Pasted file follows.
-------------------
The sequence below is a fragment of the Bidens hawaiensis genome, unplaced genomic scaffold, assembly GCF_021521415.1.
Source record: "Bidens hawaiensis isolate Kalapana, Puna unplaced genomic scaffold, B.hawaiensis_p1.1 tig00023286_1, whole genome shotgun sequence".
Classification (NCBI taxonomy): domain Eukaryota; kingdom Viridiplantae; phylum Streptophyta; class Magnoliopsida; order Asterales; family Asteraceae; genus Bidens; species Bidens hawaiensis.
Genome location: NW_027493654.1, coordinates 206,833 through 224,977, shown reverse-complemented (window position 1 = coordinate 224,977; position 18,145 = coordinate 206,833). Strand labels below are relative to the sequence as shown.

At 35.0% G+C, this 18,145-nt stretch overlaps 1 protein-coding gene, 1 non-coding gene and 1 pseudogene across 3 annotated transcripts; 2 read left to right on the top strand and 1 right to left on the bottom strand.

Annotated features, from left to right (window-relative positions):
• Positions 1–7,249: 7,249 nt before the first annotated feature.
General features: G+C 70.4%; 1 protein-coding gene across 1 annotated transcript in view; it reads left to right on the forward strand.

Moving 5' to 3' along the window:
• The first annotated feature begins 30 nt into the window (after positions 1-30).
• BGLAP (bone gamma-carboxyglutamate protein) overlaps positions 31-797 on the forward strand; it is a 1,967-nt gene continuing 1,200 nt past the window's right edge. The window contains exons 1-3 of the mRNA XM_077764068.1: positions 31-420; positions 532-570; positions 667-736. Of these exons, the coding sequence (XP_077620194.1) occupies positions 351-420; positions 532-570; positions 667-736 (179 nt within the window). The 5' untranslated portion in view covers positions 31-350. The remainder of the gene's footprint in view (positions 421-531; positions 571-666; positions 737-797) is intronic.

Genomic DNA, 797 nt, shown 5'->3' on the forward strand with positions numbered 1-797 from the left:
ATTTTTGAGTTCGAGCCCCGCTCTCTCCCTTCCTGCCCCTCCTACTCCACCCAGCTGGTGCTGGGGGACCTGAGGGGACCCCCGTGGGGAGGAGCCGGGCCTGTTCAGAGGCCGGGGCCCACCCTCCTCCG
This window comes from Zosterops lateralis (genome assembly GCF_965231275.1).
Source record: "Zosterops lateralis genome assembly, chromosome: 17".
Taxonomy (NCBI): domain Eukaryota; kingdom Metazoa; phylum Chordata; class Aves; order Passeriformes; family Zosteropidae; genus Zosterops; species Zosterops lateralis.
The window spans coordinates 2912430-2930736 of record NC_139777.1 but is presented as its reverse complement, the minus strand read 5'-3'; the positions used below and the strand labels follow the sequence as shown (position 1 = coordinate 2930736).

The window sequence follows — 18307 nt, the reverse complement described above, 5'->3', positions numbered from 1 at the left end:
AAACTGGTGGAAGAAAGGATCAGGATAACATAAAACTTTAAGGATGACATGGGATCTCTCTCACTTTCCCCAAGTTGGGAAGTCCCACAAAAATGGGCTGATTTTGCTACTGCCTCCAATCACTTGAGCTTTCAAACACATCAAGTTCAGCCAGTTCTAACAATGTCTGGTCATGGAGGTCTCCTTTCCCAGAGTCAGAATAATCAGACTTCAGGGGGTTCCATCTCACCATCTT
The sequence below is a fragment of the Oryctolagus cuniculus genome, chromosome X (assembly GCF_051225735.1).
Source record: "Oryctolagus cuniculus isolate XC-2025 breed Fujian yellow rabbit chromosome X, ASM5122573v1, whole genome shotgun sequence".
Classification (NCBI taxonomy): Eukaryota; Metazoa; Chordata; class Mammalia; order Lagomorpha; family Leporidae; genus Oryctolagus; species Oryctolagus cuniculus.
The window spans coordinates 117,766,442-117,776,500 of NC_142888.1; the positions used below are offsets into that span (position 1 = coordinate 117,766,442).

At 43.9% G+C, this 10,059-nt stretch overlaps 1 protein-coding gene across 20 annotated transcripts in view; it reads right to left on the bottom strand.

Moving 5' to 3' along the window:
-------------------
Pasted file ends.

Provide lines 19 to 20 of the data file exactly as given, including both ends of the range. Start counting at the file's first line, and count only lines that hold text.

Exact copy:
AAACTGGTGGAAGAAAGGATCAGGATAACATAAAACTTTAAGGATGACATGGGATCTCTCTCACTTTCCCCAAGTTGGGAAGTCCCACAAAAATGGGCTGATTTTGCTACTGCCTCCAATCACTTGAGCTTTCAAACACATCAAGTTCAGCCAGTTCTAACAATGTCTGGTCATGGAGGTCTCCTTTCCCAGAGTCAGAATAATCAGACTTCAGGGGGTTCCATCTCACCATCTT
The sequence below is a fragment of the Oryctolagus cuniculus genome, chromosome X (assembly GCF_051225735.1).